by Mia McKenzie
President Obama just “endorsed” gay marriage. And guess what? I barely give a damn.
I mean, don’t get me wrong, it’s okay. It’s fine. There’s nothing inherently wrong with it. Saying that gay people who want to get married to each other should be able to do so is basically a good position. And considering that North Carolina just banned gay marriage yesterday, it’s a nice way to combat (or, at least, speak against) laws invented to discriminate against certain groups of people. In his interview with Robin Roberts (the gayest of all morning show personalities—and that’s saying something!), the President said, “I’ve always been adamant that gay and lesbian Americans should be treated fairly,” and “I’ve just concluded that for me personally it is important for me to go ahead and affirm that I think same sex couples should be able to get married.” Yeah, that sounds great.
He also said, “I have to tell you that over the course of several years as I have talked to friends and family and neighbors when I think about members of my own staff who are in incredibly committed monogamous relationships, same-sex relationships, who are raising kids together…”
Um. Okay. Hold up.
See, this is where it gets sticky. And not in a sexy queer way.
So, basically, what the President is saying is that same-sex couples who are in relationships that look a certain way (monogamous, for example) should be able to have all the rights of straight people.
What about those of us, queer and straight, who aren’t into monogamy but are into committed relationships? (And, for the record, you can be poly and be committed to multiple people). We still get the shit end of the stick, right? (No pun intended!) We still don’t get the tax benefits that married people get, or immigration and residency for our (non-monogamous) partners from other countries, or inheritance automatically in the absence of a will, or joint adoption with whomever we choose, or any of the other 1,400 legal rights that are conferred upon married couples in the U.S.. Right?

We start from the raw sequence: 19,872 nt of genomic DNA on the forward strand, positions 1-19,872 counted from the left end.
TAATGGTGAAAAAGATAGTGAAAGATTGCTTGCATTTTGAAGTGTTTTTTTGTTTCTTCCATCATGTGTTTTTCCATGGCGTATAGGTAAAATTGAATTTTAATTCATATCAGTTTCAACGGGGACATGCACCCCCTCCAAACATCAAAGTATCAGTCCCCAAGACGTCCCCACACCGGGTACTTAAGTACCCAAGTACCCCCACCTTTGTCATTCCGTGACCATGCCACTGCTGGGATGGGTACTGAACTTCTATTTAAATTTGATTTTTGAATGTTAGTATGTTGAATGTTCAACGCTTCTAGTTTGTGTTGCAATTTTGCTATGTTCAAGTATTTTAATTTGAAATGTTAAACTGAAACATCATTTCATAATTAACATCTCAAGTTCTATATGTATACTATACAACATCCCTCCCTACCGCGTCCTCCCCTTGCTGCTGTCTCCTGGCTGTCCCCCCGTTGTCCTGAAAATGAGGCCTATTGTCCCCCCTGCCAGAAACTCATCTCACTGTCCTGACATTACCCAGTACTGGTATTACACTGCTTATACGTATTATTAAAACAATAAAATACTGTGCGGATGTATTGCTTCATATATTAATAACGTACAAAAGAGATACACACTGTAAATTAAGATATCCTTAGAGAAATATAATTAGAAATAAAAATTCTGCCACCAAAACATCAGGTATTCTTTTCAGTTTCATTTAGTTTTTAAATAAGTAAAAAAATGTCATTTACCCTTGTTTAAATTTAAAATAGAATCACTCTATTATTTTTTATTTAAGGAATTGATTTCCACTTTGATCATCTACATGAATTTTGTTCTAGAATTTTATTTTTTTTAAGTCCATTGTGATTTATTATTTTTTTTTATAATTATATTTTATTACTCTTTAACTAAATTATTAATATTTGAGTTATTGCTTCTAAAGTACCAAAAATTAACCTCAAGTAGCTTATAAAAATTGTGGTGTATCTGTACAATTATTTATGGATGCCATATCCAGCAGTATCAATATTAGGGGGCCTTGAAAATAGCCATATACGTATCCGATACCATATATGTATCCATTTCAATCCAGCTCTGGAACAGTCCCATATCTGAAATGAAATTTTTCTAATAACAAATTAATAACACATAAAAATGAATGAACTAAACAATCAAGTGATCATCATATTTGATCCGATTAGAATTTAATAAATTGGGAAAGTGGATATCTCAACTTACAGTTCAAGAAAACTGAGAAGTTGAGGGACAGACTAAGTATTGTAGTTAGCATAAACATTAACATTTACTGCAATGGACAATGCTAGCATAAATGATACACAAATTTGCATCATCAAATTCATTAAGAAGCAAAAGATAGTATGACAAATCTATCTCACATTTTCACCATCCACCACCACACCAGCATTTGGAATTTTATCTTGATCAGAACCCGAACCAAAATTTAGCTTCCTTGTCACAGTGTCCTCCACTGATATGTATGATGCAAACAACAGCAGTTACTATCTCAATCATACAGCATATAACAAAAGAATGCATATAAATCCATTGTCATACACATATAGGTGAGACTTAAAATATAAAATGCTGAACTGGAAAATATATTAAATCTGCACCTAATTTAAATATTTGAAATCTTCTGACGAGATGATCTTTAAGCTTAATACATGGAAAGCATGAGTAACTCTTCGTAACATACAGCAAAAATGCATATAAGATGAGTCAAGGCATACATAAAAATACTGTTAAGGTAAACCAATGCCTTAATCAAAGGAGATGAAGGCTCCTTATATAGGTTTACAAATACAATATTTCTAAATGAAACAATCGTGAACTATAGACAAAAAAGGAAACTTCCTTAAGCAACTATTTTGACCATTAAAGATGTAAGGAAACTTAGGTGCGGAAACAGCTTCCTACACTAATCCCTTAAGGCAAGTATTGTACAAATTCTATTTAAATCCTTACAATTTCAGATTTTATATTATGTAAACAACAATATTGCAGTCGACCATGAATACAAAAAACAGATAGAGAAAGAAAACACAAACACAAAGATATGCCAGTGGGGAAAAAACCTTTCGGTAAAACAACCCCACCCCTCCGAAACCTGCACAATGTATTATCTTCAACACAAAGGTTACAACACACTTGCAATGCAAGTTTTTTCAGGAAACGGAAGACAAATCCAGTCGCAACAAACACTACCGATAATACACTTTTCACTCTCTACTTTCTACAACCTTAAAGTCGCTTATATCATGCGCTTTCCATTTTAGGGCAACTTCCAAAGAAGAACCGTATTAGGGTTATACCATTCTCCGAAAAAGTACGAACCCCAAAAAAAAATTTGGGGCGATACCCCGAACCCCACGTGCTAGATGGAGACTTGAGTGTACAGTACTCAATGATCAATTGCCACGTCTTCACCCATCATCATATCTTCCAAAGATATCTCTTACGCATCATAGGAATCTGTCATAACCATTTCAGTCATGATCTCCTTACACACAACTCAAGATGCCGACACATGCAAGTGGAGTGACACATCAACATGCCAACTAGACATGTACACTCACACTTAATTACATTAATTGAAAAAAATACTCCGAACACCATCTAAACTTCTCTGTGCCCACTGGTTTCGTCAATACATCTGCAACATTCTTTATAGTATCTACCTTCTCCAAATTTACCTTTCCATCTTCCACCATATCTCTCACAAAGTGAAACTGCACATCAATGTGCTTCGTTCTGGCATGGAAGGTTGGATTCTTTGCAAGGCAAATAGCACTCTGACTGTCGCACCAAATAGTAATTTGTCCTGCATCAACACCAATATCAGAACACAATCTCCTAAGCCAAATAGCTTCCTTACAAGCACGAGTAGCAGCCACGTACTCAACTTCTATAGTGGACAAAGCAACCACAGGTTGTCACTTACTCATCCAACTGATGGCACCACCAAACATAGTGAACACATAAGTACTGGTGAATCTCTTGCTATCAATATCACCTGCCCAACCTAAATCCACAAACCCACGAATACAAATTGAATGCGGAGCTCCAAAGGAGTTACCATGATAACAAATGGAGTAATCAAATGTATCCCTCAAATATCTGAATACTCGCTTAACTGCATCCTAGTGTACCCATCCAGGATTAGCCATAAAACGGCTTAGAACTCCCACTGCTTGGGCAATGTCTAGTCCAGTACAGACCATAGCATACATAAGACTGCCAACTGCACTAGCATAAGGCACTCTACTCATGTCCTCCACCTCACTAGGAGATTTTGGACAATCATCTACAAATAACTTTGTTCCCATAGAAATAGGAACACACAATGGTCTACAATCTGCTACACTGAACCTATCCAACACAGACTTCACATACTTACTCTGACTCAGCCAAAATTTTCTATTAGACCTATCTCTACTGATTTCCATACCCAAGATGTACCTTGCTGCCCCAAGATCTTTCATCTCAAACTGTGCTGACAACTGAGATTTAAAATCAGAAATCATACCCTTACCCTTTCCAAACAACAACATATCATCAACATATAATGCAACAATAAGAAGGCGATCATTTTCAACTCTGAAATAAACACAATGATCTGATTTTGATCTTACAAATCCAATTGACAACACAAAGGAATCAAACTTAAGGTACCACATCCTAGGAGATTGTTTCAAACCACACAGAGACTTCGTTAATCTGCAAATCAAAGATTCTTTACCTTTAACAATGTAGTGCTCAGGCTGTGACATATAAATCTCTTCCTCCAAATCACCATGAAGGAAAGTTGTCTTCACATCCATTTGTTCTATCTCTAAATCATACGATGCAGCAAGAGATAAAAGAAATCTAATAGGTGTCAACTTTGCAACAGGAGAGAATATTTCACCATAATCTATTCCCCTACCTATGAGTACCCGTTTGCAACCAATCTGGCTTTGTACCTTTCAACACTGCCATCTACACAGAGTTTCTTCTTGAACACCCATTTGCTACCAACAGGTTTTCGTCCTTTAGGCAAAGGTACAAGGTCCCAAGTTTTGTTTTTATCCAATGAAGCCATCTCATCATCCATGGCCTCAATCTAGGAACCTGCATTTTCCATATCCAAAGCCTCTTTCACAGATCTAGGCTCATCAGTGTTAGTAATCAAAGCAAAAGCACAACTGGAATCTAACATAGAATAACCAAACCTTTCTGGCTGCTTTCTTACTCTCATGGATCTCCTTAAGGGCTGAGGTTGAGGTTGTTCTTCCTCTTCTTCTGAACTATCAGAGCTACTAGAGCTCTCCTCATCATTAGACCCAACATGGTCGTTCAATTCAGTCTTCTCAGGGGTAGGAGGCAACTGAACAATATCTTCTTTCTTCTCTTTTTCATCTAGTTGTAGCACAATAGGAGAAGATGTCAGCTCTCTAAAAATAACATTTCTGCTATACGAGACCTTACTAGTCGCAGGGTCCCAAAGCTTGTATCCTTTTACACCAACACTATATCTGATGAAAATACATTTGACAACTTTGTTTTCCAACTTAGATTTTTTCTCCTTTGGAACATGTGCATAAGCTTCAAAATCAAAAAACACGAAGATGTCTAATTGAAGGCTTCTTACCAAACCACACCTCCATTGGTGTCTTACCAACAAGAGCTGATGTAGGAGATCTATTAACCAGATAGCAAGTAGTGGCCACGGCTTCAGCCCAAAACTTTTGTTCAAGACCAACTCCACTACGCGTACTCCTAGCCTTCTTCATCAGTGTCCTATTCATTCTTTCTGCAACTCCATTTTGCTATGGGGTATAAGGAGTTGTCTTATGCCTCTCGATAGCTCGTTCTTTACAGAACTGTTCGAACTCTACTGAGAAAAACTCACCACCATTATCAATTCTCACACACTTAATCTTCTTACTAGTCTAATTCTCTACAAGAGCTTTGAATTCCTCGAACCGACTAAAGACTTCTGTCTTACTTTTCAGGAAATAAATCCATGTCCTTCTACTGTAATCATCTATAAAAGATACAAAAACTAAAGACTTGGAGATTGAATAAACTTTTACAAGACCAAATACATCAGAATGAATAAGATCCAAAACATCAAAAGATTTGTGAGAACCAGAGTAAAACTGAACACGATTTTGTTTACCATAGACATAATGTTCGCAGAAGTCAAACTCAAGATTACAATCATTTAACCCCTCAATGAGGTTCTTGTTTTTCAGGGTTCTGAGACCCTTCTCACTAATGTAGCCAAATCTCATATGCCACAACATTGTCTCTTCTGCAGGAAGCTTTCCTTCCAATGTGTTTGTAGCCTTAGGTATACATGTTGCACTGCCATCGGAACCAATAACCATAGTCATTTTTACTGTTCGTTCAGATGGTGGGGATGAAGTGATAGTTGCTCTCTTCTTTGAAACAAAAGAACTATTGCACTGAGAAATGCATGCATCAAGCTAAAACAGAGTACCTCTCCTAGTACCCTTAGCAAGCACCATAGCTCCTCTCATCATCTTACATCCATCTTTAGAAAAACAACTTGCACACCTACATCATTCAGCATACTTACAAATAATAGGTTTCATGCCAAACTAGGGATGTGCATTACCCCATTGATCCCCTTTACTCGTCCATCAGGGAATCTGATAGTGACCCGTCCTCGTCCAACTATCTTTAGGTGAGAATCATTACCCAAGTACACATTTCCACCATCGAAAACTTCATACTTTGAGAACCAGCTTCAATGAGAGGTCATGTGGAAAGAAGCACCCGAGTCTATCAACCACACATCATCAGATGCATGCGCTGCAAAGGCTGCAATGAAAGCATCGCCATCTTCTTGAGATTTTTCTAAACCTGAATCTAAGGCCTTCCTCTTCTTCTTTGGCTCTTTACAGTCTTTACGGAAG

This is the problem with this whole same-sex marriage thing (okay, there are a lot of problems with it, but this is one). It’s not really about equality. Not for everyone (which is what equality means). It’s just about extending a few more “rights” to a select few people. It’s just a way of saying, “As long as you are otherwise as much like us normal people as you can possibly be, we will overlook the fact that you do icky things in bed and let you have some more rights. You’re welcome.”
It reminds me of white folks, liberal-types, who think they’re not racist because they have black friends, only their black friends have their same level of education, talk just like they do, live in houses and neighborhoods that look just like theirs, and are basically indistinguishable from them except for their skin color, which happens to be browner. They need their colored folks to be just like them, or as near as possible. Otherwise, it’s just awkward.
In fact, this whole marriage thing is a lot like whiteness. Over time, certain groups get to be added to this realm of privilege, so that other groups can always be left out of it. (see: Irish folks, Jewish folks, etc.)